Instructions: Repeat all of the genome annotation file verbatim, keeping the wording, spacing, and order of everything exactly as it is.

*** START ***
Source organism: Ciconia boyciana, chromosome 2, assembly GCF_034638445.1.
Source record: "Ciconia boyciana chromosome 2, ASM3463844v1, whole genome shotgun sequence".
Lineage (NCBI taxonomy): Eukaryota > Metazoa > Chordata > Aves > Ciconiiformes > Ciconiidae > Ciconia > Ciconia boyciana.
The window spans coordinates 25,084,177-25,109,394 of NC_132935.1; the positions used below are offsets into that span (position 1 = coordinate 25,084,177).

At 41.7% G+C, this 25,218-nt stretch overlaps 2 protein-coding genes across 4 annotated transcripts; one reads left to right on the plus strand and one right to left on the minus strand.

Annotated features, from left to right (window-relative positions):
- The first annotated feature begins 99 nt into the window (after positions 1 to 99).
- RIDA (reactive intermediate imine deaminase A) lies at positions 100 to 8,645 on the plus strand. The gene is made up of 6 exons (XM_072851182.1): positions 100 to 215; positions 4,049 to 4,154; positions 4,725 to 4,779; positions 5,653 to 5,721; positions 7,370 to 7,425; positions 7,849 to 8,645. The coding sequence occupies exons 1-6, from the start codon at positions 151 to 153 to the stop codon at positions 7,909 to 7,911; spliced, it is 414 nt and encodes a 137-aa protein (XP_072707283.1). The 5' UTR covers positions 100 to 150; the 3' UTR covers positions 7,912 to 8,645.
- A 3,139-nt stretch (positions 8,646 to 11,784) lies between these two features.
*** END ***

Source organism: Ciconia boyciana, chromosome 2, assembly GCF_034638445.1.
Source record: "Ciconia boyciana chromosome 2, ASM3463844v1, whole genome shotgun sequence".
Lineage (NCBI taxonomy): Eukaryota > Metazoa > Chordata > Aves > Ciconiiformes > Ciconiidae > Ciconia > Ciconia boyciana.
The window spans coordinates 25,084,177-25,109,394 of NC_132935.1; the positions used below are offsets into that span (position 1 = coordinate 25,084,177).

At 41.7% G+C, this 25,218-nt stretch overlaps 2 protein-coding genes across 4 annotated transcripts; one reads left to right on the plus strand and one right to left on the minus strand.

Annotated features, from left to right (window-relative positions):
- The first annotated feature begins 99 nt into the window (after positions 1 to 99).
- RIDA (reactive intermediate imine deaminase A) lies at positions 100 to 8,645 on the plus strand. The gene is made up of 6 exons (XM_072851182.1): positions 100 to 215; positions 4,049 to 4,154; positions 4,725 to 4,779; positions 5,653 to 5,721; positions 7,370 to 7,425; positions 7,849 to 8,645. The coding sequence occupies exons 1-6, from the start codon at positions 151 to 153 to the stop codon at positions 7,909 to 7,911; spliced, it is 414 nt and encodes a 137-aa protein (XP_072707283.1). The 5' UTR covers positions 100 to 150; the 3' UTR covers positions 7,912 to 8,645.
- A 3,139-nt stretch (positions 8,646 to 11,784) lies between these two features.